If you need to heat the water, use a high-quality aquarium heater rated for at least the maximum volume of water in the enclosure.
If you are housing your turtle outdoors, supplementary heating should not be required. However, if your area experiences a significant drop in temperature during winter, you will need to make sure your pond is equipped to allow your turtle to hibernate safely, or bring them inside once the weather starts to get colder.
How to maintain the water in a musk turtle aquarium?
Musk turtles prefer clean, clear water, which means that it must be kept clean at all times in order to keep your turtle healthy (and to keep the aquarium attractive). The most efficient way to do this is with a combination of excellent filtration and regular water changes.
Aquatic turtles are fairly messy creatures, so you will need a canister-style filter capable of handling at least 2-3x the amount of water in the enclosure. So, if you have an aquarium or pond with 40 gallons of water, you will need a filter rated for at least 80 gallons of water. Don’t settle for the cheapest filter you can find — this is one aspect of your turtle’s enclosure not to skimp on!
Use a low-flow aquarium filter designed for fish that prefer stagnant water, as musk turtles don’t like a strong current. If you can’t find something suitable, place a rock or similar directly under the filter’s output to disrupt the current.
Once every 1-2 weeks, remove and replace approximately 30% of the aquarium/pond’s total water volume. This helps minimize buildup of toxic compounds in the water that a filter is unable to resolve. To make the job easier, use a siphon or water pump.
Both indoor and outdoor turtle ponds require filtration and water changes.
What décor can you use in a musk turtle aquarium?
The most essential piece of “décor” you will need in your turtle’s enclosure is going to be a basking area. For females, this should be a partitioned-off area of land where the turtle can bask and deposit infertile eggs. For males, a small basking platform such as securely stacked rocks, a large piece of wood, or a commercially-available turtle basking platform can be used. The turtle should be able to easily climb onto the platform, and be able to remove its entire body from the water.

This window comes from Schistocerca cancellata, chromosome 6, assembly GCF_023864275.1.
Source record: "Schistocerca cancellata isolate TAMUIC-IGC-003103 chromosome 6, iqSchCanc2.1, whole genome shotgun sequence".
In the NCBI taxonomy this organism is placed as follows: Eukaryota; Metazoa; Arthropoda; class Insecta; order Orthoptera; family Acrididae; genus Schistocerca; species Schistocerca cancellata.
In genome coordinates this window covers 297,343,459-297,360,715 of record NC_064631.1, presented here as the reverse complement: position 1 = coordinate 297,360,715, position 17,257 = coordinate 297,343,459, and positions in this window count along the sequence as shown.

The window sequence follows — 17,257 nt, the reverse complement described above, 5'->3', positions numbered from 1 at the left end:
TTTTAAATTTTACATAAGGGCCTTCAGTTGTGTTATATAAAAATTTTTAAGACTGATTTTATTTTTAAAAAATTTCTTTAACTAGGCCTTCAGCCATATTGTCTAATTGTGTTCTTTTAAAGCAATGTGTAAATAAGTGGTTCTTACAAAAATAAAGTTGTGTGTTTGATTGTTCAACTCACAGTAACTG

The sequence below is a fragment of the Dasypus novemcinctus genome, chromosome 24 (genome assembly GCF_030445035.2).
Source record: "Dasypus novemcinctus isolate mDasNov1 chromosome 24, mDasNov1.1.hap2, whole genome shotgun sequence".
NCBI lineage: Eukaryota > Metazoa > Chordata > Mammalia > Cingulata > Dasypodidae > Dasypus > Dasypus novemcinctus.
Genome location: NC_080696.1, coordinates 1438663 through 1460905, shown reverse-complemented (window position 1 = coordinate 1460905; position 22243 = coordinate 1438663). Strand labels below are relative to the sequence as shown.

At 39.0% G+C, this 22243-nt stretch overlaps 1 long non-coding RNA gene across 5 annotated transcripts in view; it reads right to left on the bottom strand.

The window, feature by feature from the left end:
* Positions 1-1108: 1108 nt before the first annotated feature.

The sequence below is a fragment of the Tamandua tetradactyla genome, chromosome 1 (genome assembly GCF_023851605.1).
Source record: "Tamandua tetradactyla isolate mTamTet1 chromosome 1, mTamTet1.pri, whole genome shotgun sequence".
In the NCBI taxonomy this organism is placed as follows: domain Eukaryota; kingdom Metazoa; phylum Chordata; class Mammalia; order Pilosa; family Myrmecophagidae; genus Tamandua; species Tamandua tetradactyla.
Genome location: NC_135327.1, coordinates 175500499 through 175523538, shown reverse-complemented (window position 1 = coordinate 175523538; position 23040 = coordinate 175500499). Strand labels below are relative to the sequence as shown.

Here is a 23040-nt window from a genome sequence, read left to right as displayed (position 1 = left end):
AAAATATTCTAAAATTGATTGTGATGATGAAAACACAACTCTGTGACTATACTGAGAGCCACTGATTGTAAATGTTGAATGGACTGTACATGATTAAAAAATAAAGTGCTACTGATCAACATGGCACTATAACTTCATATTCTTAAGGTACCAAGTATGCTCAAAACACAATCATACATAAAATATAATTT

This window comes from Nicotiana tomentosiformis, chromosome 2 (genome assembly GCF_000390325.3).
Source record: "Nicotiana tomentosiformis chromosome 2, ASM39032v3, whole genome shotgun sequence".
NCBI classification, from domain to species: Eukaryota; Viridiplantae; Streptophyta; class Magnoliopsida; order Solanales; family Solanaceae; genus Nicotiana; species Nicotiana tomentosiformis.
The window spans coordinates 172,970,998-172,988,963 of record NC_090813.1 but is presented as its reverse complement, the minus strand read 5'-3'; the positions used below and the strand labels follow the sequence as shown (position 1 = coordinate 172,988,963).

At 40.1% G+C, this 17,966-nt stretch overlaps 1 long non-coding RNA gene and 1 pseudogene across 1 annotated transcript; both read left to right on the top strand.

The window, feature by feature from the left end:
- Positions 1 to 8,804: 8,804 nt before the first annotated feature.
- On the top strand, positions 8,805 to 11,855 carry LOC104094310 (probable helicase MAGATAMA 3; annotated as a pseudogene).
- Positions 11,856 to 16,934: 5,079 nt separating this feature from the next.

Aside from the basking area, there are additional ways you can increase the enclosure’s functionality and general attractiveness. Here are some ideas:
- live/artificial plants
- hollow logs
- terracotta pots
- fine-particle aquatic substrate (ex: sand)
Make sure your turtle has access to places where it can hide from view as needed.
What do musk turtles eat?
Musk turtles are omnivores, which means that they need to eat a balanced diet of both plant- and animal-based foods to get the nutrition that they need. However, most of their diet should be animal protein, especially when they’re hatchlings. Here is a general feeding schedule to follow:
Musk turtles <6 months old:
- protein food or pellets daily
Musk turtles >6 months old:
- protein food or pellets every other day
- vegetable food daily (for grazing)
Offer as much animal-based food as your turtle will eat in 5-10 minutes. A portion of chopped/shredded vegetables should be roughly the same size as the turtle’s shell. A portion of pellets should be roughly the same size as the turtle’s head. Beware of overfeeding — if your musk turtle starts to look chubby, reduce the amount of food offered at each feeding.
Animal-based foods for musk turtles: crickets, earthworms, dubia roaches, shrimp/krill, frozen bloodworms, silkworms, snails, grasshoppers, clams
Vegetable foods for musk turtles: spirulina algae wafers, duckweed, pond lily, eelgrass, water hyacinth, collard greens, dandelion greens, endive, green leaf lettuce, kale, red leaf lettuce, romaine lettuce
Pellets for musk turtles: Omega One Juvenile Turtle Pellets, Omega One Adult Turtle Sticks, Tetra ReptoMin, Zoo Med Natural Aquatic Turtle Food, Mazuri Aquatic Turtle Diet
Generally speaking, musk turtles prefer foods that sink to the bottom rather than floating foods.
Do musk turtles like to be handled?
As a general rule, turtles do not like to be handled, and musk turtles will often offer to bite when grabbed. True to their common name, they also secrete an orange-ish, foul-smelling musk as a deterrent when alarmed. It’s best to keep the handling to a minimum. Keep your fingers toward the rear of the carapace to avoid getting bitten.
If you would like to interact with your turtle, try hand-feeding it with a pair of feeding tongs.
*This care sheet contains only very basic information. Although it’s a good introduction, please do further research with high-quality sources to obtain additional information on caring for this species.
"Sternotherus odoratus * Sternotherus carinatus" by Laurent Lebois © is licensed under CC BY 2.0